InfoCamp Berkeley 2019
InfoCamp Berkeley 2019: What if?
Our world is incredibly complex thanks to the processing of information done by the atoms, organisms, ecosystems and societies that preceded us. It is our duty to preserve and enrich that complexity. We’re at a unique moment in time, where the encoding of information into bits is allowing us to abstract our reality into software, making its transformation easier than ever before and placing our information society at the center of this process.
At InfoCamp 2019, by asking “What if?”, we’ll engage in a creative dialogue with technologists, academics, students and policy-makers to explore the opportunities and challenges that our information society faces.
9:10 - 9:20
Intro + welcome
9:20 - 9:45
9:45 - 11:00
Panel: Understanding Users
11:00 - 11:15
11:15 - 12:00
12:00 - 1:00
Panel: Building Successful Online Communities
1:00 - 2:00
2:00 - 5:00
Future Scenarios Challenge Activity
2:00 - 3:00
Talk: Tangible Interfaces
3:00 - 4:00
Talk: The Current Bounds of Data-Driven Decisions
4:00 - 5:00
Talk: Ethical Considerations for Scaling Companies
5:00 - 6:30
Concluding remarks + mixer
Keynote address (9:20 - 9:45 am)
Senior Lead UX designer at JPL
Morning (9:45 am - 1 pm): Panels
(Individuals and tech) - Understanding Users: Techniques and considerations
What if we could have better frameworks to understand people’s interaction with technology? What if we could rescue the value of the individual in the definition of the user? What if we could more fluidly integrate these insights into the process of technology design? By talking with researches, designers and product owners we’ll explore current approaches and emerging trends on how to better understand end users.
Entrepreneur, Former Senior Product Manager at Reddit
Product and Marketing Content at Stripe
Lead Exhibit Developer at the Exploratorium
A loosely structured conference session emphasizing the informal exchange of information and ideas between participants, rather than following a conventionally structured panel/talk. The Information School is a place for the exchange of ideas between students, the industry, scholars, and the public. Join us at the InfoCamp - Unconference which features a community-driven format, We ask attendees to create, pitch and lead their own sessions of 10 minute duration each. To host a session, you simply choose the topic and the format and pitch your idea to the group. The schedule gets created on the fly, and you get to vote on sessions – and if yours is chosen, you pick a time slot and present.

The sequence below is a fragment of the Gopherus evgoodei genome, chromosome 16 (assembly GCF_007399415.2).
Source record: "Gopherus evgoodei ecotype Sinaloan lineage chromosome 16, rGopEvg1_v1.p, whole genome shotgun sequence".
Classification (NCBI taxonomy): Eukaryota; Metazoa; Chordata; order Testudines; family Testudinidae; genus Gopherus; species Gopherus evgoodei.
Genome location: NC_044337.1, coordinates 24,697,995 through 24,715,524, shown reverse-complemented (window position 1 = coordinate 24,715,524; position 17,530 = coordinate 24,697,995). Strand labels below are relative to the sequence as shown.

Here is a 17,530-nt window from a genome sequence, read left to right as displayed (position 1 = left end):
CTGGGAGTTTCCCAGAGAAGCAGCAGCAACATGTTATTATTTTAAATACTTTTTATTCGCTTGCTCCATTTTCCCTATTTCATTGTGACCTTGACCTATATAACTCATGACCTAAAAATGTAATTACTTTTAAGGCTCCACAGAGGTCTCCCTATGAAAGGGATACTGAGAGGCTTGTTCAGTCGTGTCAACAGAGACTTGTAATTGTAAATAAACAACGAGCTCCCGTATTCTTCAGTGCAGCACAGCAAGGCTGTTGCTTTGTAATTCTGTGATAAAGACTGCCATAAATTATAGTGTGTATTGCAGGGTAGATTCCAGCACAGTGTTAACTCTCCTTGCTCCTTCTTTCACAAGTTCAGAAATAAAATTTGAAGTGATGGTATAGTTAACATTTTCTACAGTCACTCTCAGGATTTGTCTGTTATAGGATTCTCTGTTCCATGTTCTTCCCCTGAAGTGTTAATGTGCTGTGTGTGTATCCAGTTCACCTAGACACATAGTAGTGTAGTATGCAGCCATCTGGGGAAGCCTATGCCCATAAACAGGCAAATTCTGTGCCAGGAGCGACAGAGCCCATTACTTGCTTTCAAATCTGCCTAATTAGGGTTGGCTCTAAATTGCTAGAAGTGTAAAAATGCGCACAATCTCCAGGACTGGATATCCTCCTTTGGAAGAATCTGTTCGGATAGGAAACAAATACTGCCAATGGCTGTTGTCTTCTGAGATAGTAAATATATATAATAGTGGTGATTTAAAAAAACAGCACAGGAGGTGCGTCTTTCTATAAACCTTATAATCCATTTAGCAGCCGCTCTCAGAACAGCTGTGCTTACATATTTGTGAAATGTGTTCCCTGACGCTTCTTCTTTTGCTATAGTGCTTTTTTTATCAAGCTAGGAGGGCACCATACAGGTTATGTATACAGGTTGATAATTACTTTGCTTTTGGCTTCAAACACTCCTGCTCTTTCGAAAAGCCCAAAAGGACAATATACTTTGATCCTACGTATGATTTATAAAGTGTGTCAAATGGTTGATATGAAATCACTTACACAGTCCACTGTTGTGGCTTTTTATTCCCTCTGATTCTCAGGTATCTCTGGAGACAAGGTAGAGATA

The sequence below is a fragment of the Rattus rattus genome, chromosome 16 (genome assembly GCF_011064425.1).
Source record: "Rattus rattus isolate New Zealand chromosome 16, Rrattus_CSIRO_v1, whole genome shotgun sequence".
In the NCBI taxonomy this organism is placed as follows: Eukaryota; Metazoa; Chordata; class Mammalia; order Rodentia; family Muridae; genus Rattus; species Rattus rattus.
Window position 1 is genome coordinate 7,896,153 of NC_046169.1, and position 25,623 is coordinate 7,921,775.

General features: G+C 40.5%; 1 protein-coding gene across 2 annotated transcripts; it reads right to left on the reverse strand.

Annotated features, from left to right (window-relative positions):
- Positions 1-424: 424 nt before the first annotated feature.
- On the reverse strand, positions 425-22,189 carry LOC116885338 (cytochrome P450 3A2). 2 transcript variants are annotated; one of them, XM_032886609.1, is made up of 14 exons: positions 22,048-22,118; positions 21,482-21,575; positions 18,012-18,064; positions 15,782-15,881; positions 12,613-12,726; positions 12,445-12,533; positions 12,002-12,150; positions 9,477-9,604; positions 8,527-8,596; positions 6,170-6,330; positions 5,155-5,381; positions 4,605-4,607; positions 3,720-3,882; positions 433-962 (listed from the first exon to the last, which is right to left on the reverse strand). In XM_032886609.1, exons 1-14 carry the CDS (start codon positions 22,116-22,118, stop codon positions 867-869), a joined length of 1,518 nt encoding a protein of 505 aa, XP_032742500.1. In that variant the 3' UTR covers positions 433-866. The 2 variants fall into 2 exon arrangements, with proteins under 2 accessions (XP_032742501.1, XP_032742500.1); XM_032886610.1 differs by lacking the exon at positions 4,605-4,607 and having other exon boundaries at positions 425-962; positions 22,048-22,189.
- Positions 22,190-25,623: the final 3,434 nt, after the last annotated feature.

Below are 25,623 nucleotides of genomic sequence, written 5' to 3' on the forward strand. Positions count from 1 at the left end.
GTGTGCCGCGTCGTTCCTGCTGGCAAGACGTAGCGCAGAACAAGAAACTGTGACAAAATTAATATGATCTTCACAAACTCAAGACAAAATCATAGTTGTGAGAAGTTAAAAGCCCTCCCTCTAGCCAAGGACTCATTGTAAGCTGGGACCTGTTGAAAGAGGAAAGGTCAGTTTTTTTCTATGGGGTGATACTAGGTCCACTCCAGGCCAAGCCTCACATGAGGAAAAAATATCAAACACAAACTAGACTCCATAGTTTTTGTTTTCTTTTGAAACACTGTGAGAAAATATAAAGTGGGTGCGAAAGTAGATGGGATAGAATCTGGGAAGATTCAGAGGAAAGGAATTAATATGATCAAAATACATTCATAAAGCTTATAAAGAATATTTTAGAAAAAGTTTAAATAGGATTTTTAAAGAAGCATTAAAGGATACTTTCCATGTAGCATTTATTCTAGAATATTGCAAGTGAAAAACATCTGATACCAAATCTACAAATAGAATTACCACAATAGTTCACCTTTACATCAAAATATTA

Submitted session topics will be voted upon on the day of the conference.
(Digital Communities) - Raising and Resolving Conflict in Online Communities
Online groups and communities are increasingly important in the ways we work, play, learn, conduct commerce, organize politically, and receive social support. These communities depend on effective social engineering – understanding how people tend to act, how we want those tendencies to manifest online, and how to design rules and affordances to 'tilt' human behavior in the directions somebody wants. What should conflict look like in online communities? In this panel we'll explore different perspectives on the escalation and de-escalation of conflict, such as centralized vs. decentralized processes, from communities including Wikipedia and Blockchain.